For 7 years now, Haredi students and graduates have waited for the State and City of New York to finally stand up and do its duty. That’s how long it has been since we at Yaffed, the organization representing these students, has submitted its first complaint regarding the quality of education at these schools. State law requires that all schools provide an adequate secular education at a minimum standard.
An investigation was ordered into this complaint, but due to the immense amount of power Haredi and Hasidic leaders have in New York City, the investigation has been “ongoing” ever since. In the meantime, students have continued to be taught dismally, with tens of thousands of students every year not even able to pass a standardized test.
It looks like the ongoing investigation now finally must end: The Commissioner of Education, Betty Rosa, told city officials that they have until the end of June to finish “detailed determinations/recommendations” of their investigation.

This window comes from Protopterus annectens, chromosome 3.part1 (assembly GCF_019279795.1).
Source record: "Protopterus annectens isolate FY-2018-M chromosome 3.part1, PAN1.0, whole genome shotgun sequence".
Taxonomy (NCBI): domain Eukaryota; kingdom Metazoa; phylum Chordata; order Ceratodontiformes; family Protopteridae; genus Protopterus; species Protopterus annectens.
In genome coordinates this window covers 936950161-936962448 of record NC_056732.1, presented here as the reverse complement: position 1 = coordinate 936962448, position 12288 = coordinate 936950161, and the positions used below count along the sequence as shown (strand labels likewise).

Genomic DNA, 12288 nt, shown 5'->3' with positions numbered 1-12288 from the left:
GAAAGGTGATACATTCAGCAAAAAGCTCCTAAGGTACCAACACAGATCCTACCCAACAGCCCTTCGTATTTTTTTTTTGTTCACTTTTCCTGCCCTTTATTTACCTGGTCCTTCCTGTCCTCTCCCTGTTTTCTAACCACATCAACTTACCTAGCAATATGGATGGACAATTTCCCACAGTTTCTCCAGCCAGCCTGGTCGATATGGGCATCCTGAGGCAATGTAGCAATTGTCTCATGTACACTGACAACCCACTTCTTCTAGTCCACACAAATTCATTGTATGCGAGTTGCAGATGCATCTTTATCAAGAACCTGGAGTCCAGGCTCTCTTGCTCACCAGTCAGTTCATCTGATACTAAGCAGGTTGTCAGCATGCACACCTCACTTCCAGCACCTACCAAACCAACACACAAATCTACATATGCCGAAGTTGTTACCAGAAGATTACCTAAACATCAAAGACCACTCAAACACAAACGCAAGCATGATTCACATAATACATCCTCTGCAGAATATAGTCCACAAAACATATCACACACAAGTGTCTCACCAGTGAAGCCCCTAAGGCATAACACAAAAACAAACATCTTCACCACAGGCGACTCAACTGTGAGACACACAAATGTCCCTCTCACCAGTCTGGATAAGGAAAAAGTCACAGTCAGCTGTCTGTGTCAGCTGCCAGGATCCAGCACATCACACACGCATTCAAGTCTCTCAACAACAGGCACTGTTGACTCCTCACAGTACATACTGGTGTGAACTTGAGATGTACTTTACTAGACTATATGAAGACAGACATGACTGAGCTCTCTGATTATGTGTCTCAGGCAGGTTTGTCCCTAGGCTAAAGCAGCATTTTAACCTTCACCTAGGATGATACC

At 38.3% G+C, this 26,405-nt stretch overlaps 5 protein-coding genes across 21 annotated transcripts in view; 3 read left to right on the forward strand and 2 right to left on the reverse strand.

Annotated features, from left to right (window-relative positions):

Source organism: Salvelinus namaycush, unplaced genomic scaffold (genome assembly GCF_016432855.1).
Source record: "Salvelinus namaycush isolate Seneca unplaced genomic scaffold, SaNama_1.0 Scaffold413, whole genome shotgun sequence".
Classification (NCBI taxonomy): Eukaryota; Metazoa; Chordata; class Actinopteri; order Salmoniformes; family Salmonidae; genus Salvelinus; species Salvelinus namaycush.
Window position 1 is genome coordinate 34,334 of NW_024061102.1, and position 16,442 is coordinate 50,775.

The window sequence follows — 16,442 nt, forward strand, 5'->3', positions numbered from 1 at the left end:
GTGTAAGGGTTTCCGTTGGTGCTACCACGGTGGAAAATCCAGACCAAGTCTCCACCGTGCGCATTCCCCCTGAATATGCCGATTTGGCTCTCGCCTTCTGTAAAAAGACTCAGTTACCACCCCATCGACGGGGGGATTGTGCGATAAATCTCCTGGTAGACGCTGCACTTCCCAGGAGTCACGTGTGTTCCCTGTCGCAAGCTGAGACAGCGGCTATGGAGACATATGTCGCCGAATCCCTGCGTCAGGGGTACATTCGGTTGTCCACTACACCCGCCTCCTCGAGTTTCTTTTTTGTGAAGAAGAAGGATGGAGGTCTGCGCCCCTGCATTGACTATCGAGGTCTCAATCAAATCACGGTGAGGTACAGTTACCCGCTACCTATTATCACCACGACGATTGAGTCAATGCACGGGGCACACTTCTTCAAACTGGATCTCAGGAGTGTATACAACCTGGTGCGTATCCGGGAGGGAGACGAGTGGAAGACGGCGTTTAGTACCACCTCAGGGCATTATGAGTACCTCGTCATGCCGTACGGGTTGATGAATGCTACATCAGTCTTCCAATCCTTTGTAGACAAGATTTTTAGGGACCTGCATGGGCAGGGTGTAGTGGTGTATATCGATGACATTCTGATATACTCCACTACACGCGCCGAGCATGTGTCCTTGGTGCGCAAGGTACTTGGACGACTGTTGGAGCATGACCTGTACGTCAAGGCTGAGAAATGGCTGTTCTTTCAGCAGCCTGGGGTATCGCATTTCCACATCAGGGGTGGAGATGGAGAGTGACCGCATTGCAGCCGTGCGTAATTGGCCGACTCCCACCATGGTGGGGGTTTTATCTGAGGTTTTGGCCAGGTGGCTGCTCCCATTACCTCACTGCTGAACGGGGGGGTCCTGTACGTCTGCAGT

This is massive news for our movement: one of the main approaches taken by the state has been to request that the investigation be completed “as expeditiously as possible,” but without a hard deadline. That deadline marks the beginning steps of the city finally being required to provide an accounting of how the Haredi schools in New York are or are not failing their students.
For years, Hasidic and Haredi leaders have threatened, made deals, and pushed its influence with city and state officials. Despite the human rights disaster it has wrought, they have gotten away with it.
But thanks to outside pressure, both from Yaffed and recent New York Times investigations, things are finally changing.
The consequences of inaction have been massive: as the Times reported, “For many, the consequences of attending Hasidic schools can ripple across time. Students grow up and can barely support their own families. Some leave the community and end up addicted to drugs or alcohol. Others remain and feel they have little choice but to send their children to the schools.”
This is only a taste of the consequences of inaction. We are grateful that things are finally starting to change. Haredi students are depending on us.